A screening is a brief test used to identity if an individual is at-risk of a particular disease or disability as early as possible. Early identification of a disease or disability supports individuals in accessing the care they need before the disease or disability worsens. Individuals who are determined to be at-risk (i.e., positive screening results) for a particular disease or disbility based on the results of a screening would undergo a comprehensive assessment to determine if they meet the diagnostic criteria for the screened disease or disability.
The American Academy of Pediatrics (AAP) recommends that all children receive autism-specific screening at 18 and 24 months of age. The Modified Checklist for Autism in Toddlers (M-CHAT; Robins, Fein, & Barton, 2009) is a screening tool that uses parent-report to assess risk for Autism Spectrum Disorder (ASD) in children 16 to 30 months of age. Children identified as at-risk for ASD based on the M-CHAT should receive a comprehensive evaluation to determine if the child meets the diagnostic criteria for ASD or other developmental disabilities. Comprehensive evaluations may be conducted by Developmental Pediatricians, Pediatric/Child Neurologists, and Pediatric/Child Psychologists or Psychiatrists.
*The M-CHAT is intended to be administered by a trained health care professional. Caregivers who complete the M-CHAT independently should bring a copy of the results to their child’s next well-child check-up to discuss with their pediatrician.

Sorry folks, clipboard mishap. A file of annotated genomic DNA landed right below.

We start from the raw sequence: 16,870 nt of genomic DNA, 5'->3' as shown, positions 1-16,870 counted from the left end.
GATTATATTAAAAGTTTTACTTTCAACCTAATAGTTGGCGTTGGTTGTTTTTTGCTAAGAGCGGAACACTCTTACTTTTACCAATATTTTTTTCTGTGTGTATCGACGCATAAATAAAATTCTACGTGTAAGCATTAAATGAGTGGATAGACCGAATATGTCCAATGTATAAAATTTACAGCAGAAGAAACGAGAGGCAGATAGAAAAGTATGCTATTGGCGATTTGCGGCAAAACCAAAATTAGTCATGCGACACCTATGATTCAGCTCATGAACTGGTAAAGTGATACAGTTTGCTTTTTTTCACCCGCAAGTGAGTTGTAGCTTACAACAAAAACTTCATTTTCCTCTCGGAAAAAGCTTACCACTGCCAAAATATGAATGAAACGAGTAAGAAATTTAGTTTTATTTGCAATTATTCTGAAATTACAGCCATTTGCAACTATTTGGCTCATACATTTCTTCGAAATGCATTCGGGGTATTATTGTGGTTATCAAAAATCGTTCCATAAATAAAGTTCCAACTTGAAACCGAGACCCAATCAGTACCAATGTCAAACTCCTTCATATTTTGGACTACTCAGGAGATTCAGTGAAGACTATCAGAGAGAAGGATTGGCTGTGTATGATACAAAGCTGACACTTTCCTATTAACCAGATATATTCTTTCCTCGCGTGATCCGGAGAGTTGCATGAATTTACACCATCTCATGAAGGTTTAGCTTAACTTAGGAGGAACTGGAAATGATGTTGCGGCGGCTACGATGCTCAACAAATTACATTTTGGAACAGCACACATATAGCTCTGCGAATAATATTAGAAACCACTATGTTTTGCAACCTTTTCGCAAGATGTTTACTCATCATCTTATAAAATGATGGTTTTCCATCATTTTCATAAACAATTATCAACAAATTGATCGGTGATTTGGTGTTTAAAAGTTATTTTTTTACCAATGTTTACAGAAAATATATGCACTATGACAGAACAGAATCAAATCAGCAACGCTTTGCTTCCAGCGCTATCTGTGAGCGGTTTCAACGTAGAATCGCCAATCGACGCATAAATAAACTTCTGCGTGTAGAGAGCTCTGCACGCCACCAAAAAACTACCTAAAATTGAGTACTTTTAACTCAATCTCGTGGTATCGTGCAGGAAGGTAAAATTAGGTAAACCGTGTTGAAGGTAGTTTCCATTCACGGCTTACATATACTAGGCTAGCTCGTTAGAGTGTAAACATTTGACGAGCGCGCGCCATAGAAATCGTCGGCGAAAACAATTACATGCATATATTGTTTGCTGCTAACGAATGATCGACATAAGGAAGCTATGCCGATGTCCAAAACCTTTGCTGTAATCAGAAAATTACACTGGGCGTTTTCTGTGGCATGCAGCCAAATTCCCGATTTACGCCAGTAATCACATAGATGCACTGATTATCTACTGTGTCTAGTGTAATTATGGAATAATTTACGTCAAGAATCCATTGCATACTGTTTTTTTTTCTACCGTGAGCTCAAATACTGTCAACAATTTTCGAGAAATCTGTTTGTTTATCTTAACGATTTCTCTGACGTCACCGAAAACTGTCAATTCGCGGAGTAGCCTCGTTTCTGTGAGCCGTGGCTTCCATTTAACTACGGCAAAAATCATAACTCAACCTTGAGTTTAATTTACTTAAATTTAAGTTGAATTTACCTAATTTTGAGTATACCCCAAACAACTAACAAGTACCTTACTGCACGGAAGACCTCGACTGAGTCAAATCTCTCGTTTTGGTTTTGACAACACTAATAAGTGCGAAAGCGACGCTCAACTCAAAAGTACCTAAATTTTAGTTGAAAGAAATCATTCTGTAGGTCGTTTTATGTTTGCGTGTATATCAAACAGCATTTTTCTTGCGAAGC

While every child is different and develops at different rates, there are specific skills, called developmental milestones, that children should perform within specific age ranges. Developmental milestones include fiine motor, gross motor, speech and language, social and emotional, and cognitive skills. While your pediatrician should be monitoring how your child is developing, including achievement of age-appropriate milestones, it is important for caregivers to track how their child is progressing. Caregivers that familiarize themselves with the developmental milestones are more likely to identify developmental delays in their child’s development, which could support the child in being diagnosed sooner and securing necessary treatments or interventions sooner. Getting support for your child early on is the best option. Early treatment and intervention has resulted in the most favorable outcomes in children identified as having a developmental delay. The Center for Disease Control and Prevention (CDC) website outlines developmental milestones organized by age (birth-5 years) including tips on when to contact a health professional regarding developmental concerns.